I don’t often read pop magazines, but I spotted an article in The Atlantic magazine that caught my attention. Entitled My Son’s First Robot : For better or for worse, toys powered by A.I. are building emotional bonds with children, written by Alexis C. Madrigal. It was a scary article.
The writer gave Cozmos, a toy robot, to his son on his fourth birthday. It is four inches long and looks like a bob-cat (machine) with eyes. Cozmos is no ordinary toy. It is designed by computer geniuses funded by $200 million from venture capitalists. Here is the strange part. Software inside Cozmos determines the robots state: excited, scared, nervous, happy, sad, or frustrated. It has an emotion engine. The goal is to induce genuine emotions in the toy’s owner. It has animated eyes and dynamic voice that makes it appear life-like.
Madrigal interviewed the CEO of the toy company Anki, Boris Sofman, who openly admits that the purpose of Cozmos is to foster emotional bonds with the child. Sofman said that the robot is designed to creates “a deeper and deeper emotional connection. And if you neglect him, you feel the pain of it.”
Did I read that right? Anki is making toy robots that manipulate emotions in children? That’s right. To his credit, Madrigal saw problems with this and went to interview a woman who researches the influence of computers on human beings, Sherry Turkle. She deemed this toy as “quite possibly dangerous. Kids need connections to real people in order to mature emotionally. Pretend empathy does not do the job. If relationships with smart toys crowd out those with friends and family, even partially, we might see children growing up without the equipment for empathetic connection. You can’t learn it from a machine.”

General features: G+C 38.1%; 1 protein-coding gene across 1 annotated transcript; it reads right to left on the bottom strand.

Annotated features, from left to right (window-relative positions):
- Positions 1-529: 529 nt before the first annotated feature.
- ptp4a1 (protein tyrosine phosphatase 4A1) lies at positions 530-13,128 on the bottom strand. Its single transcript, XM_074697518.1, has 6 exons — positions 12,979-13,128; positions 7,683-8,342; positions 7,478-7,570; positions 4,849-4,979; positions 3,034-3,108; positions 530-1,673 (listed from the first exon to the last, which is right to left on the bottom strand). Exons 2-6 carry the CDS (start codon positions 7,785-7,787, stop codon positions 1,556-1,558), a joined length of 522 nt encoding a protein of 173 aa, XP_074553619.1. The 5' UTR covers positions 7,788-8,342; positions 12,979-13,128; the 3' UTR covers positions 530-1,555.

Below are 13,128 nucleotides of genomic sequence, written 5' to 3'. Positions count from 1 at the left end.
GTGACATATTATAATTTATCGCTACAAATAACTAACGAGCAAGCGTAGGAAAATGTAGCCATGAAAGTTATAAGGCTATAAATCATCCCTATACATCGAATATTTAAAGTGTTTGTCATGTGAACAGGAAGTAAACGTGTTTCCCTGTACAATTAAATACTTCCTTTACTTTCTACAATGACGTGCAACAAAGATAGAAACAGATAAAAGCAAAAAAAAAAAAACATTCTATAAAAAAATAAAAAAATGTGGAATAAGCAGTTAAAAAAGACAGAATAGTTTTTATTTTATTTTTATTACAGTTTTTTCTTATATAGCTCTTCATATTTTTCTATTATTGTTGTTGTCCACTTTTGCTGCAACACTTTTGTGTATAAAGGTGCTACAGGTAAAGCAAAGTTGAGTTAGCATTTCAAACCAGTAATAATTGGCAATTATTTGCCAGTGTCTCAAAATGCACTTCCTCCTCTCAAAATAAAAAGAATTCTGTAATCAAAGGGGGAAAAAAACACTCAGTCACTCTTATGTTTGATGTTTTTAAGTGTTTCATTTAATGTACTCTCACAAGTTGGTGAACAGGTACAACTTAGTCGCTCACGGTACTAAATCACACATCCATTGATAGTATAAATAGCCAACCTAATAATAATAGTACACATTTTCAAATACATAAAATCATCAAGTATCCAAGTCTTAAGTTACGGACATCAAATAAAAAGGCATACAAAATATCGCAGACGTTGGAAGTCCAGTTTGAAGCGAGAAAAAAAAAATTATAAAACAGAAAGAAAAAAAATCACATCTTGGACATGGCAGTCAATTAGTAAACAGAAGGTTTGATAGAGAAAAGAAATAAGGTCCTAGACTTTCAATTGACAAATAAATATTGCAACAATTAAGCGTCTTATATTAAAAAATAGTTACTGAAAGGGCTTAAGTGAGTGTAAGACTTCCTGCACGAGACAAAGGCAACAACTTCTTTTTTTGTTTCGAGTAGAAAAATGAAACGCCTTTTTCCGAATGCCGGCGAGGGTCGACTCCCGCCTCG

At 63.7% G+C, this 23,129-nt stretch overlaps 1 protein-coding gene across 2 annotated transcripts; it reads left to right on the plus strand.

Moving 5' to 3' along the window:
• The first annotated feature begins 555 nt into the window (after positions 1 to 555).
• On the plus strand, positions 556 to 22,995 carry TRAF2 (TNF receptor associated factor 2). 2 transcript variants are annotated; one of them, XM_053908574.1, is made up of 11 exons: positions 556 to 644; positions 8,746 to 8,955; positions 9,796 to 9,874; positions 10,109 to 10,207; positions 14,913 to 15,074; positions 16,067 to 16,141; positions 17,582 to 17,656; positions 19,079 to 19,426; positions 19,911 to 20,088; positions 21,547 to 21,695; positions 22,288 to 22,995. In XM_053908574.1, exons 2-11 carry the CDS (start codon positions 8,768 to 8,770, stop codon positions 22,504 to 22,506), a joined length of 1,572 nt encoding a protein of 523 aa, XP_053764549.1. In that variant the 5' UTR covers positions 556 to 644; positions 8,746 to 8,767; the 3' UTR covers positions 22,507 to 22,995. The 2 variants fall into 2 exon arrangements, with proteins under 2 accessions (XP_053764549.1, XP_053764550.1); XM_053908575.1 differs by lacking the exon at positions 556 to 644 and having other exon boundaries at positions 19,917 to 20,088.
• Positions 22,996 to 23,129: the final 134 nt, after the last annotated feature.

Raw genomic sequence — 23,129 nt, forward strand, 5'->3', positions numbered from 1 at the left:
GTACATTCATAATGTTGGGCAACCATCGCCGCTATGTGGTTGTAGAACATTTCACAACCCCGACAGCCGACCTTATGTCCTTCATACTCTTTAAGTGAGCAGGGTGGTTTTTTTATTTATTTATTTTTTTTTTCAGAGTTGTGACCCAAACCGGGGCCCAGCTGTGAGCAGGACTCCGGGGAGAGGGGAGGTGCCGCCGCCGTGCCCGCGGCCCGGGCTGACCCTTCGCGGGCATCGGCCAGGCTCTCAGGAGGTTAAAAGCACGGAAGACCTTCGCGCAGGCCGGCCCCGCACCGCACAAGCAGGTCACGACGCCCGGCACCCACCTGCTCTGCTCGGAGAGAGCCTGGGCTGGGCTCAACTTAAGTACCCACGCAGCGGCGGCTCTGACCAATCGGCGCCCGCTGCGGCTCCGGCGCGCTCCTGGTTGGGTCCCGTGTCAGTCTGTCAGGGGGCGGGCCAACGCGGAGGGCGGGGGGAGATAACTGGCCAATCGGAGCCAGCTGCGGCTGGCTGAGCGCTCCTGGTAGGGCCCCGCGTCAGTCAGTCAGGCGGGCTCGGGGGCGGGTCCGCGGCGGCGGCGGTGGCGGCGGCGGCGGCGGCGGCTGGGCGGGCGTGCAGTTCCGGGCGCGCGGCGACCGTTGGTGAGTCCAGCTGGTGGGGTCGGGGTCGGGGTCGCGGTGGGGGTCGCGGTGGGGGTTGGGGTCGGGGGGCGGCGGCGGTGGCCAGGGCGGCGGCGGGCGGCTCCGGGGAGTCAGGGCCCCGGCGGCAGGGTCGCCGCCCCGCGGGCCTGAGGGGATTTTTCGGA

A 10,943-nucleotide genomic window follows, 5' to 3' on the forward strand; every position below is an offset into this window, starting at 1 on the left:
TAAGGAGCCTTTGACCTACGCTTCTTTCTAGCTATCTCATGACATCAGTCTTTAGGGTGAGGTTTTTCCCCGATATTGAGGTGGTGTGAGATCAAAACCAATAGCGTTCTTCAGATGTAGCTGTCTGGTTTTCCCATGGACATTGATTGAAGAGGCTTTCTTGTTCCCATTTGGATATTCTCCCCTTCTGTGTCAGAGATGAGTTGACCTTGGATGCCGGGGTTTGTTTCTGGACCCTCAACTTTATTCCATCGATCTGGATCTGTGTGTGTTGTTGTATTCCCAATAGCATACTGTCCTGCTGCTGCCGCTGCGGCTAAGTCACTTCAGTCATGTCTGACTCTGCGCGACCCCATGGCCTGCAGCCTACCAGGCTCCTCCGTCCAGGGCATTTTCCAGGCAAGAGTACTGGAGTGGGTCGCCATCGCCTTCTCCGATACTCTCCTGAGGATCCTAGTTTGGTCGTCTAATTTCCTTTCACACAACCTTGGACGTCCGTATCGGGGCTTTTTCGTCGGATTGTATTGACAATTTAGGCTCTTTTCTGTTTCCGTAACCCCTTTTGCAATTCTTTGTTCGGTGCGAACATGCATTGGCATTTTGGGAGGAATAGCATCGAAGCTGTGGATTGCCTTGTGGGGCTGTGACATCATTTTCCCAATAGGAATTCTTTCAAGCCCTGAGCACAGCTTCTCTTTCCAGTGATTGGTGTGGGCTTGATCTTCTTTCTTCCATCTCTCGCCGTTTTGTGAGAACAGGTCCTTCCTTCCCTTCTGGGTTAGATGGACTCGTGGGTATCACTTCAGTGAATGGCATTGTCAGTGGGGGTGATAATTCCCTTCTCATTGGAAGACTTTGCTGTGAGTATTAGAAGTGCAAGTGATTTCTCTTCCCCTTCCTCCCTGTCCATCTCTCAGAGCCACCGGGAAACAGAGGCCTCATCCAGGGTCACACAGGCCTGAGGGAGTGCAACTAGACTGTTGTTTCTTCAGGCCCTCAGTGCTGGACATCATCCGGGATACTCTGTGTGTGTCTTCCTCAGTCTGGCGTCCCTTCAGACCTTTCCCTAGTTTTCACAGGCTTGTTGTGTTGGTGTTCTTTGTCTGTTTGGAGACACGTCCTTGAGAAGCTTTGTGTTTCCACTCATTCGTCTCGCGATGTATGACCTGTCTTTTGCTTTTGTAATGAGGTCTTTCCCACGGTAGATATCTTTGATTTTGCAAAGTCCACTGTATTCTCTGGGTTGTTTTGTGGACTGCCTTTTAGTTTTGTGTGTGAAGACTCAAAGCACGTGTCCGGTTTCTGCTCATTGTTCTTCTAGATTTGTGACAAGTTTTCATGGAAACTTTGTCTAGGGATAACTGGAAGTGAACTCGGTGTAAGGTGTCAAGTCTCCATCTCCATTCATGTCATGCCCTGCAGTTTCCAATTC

It takes an expert to tell us that?
I think about my favorite toy as a child. I liked to play with a model of Zorro and his black horse Tornado. I played many imaginary games with it. That is the only toy I can remember. Most of my childhood was spent outside playing jump rope, climbing trees, going to the beach, going sledding and ice skating. I had to learn how to interact with real kids in the neighborhood. One day a bully was punching my younger brother. I flew into a rage and pounced on top of the bully and hauled him off my brother.
I suppose Cozmos won’t give anyone a bloody nose. In my encounter with a bully, I had a life-long lesson of loyalty to my family, courage to fight for my brother, and feeling righteous indignation. All these real emotions with real people have served me well in life.
Sorry Cozmos, in my book, you are still a dumb machine who should stay in your box.